Every baker has their own style for measuring flour. Spoon it in. Scoop it up. Shake it off. Level it down. Fluff it up. A different method for every baker!
Does the method actually matter?? Or can you just fill a measuring cup and call it good? Let’s do a little testing to find out.
Our testing consists of two stages. First, we tested different methods for measuring flour and then weighed the cup to determine the amount of flour. For the second stage, we made sugar cookies. One batch was made with a precise amount of flour, measured with a scale. Another batch was made with flour measured with a measuring cup. The difference in the dough and cookies is very telling.
Stage One: Methods of Measuring
Method One is SCOOP & SHAKE. We scooped into a bowl of flour with the measuring cup. Then, we shook the cup to remove the excess flour on the top. The resulting cup was 173 grams of flour.
Method Two is SCOOP & LEVEL. We used the same measuring cup to scoop up one cup of flour. Then we used a knife to level off the extra flour. This method produced 155 grams of flour.
Method three is SPOON & LEVEL. We used a smaller measuring cup to fill the one cup measuring cup. Then we leveled the extra flour with a knife. This cup measuring 146 grams.
Method Four is FLUFF, SPOON, & LEVEL. For this method, we gently fluffed the flour before we spooned it into the measuring cup. We also used a smaller spoon, which took a bit longer, but resulted in a less packed cup of flour. Finally, we leveled the excess with a knife. This cup weighed 134 grams.
Which method is most accurate?
Accuracy is relative. Not all types of flours weigh the same. Whole wheat flour weighs more than cake flour. But for all-purpose flour, the rule of thumb is 120grams for one cup of flour. (Want the weight of other baking ingredients? Visit this guide! It is the most comprehensive!)
So, if we are following this rule – then method four (fluff, spoon, & level) is the closest, but still 14 grams over the weight of a cup of a flour. Therefore, using a scale is definitely the most accurate way to measure flour. Don’t have a scale? Then method four is your best option.
It is also important to take into consideration the way the recipe is written. If the author of the recipe gives a specific method for measuring the flour, then use that method. If no method is listed, use a scale to measure 120 grams or use method four (fluff, spoon, & level). But the best way to bake – weigh in grams! Many recipe developers are adding weight measurements to their recipes, which makes it much easier to replicate their creations in our own homes.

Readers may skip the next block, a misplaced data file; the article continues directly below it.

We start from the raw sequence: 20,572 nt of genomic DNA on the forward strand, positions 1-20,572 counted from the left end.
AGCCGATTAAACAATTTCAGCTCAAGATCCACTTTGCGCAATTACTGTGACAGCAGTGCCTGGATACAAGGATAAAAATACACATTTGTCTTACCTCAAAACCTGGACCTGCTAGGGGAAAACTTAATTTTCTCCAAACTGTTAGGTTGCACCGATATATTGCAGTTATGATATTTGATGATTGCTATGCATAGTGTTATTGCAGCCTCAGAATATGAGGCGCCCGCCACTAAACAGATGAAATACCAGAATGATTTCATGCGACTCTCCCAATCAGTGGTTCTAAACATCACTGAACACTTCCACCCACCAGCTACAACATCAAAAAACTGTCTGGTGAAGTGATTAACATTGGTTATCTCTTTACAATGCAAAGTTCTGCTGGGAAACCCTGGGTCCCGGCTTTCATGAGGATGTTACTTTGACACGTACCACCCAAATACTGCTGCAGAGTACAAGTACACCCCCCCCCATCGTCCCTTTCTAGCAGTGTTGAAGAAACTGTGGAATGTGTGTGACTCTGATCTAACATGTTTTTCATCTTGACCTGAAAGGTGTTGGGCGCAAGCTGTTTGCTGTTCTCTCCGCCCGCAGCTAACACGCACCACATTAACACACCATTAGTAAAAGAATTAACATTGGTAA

Does it actually make a difference?
For the next stage of testing, we wanted to determine if the variance in weight would actually make a difference when baked.
For this test, we made two batches of sugar cookies. The recipe from Blyss Cookies, gives a weight – 225 grams. So, for the first batch, we used that weight. For the second batch, we added just 12 extra grams of flour – 237 grams.
The difference was obvious as soon as we added the flour to the wet ingredients. The dough was dry and crumbly and would not form a ball. We rolled the dough between two sheets of parchment paper and it was cracking and falling apart. We were able to smush together enough dough to make a few cookies. But they were disappointing – their dense and dry texture was sad compared to the soft cookies made with the correct amount of dough. The only difference was 12 extra grams of flour!
|METHOD||WEIGHT||OVERAGE||Percent of |
bakers who use
|FLUFF, SPOON, & LEVEL||134 grams||+14g||18%|
|SPOON & LEVEL||146 grams||+26g||22%|
|SCOOP & LEVEL||155 grams||+35g||17%|
|SCOOP & SHAKE||173 grams||+53g||8%|
|FLUFF, SCOOP, & SHAKE||didn’t test||6%|
So, the closest measurement is still 14 grams excessive, which results in disappointing cookies. Are you ready to start weighing your flour yet? Haha. If you weren’t convinced before, you probably are now! It really does make a difference in your baking success!
A scale is a worthy investment. Using a scale to weigh flour (and other ingredients!) will take your baking from disappointing & unpredictable to reliable & consistent. We love these scales and we know you will, too!
Want more flour info? Learn about different types of flour here!